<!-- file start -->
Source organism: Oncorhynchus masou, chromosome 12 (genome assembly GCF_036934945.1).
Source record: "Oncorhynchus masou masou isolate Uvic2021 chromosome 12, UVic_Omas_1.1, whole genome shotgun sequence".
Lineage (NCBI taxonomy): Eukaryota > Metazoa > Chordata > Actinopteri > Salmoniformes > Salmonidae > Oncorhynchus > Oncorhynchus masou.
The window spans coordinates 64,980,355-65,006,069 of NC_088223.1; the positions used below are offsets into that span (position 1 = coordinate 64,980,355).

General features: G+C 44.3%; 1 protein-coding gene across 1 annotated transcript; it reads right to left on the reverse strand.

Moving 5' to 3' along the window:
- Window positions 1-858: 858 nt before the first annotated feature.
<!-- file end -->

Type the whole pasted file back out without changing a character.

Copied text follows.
Source organism: Oncorhynchus masou, chromosome 12 (genome assembly GCF_036934945.1).
Source record: "Oncorhynchus masou masou isolate Uvic2021 chromosome 12, UVic_Omas_1.1, whole genome shotgun sequence".
Lineage (NCBI taxonomy): Eukaryota > Metazoa > Chordata > Actinopteri > Salmoniformes > Salmonidae > Oncorhynchus > Oncorhynchus masou.
The window spans coordinates 64,980,355-65,006,069 of NC_088223.1; the positions used below are offsets into that span (position 1 = coordinate 64,980,355).

General features: G+C 44.3%; 1 protein-coding gene across 1 annotated transcript; it reads right to left on the reverse strand.

Moving 5' to 3' along the window:
- Window positions 1-858: 858 nt before the first annotated feature.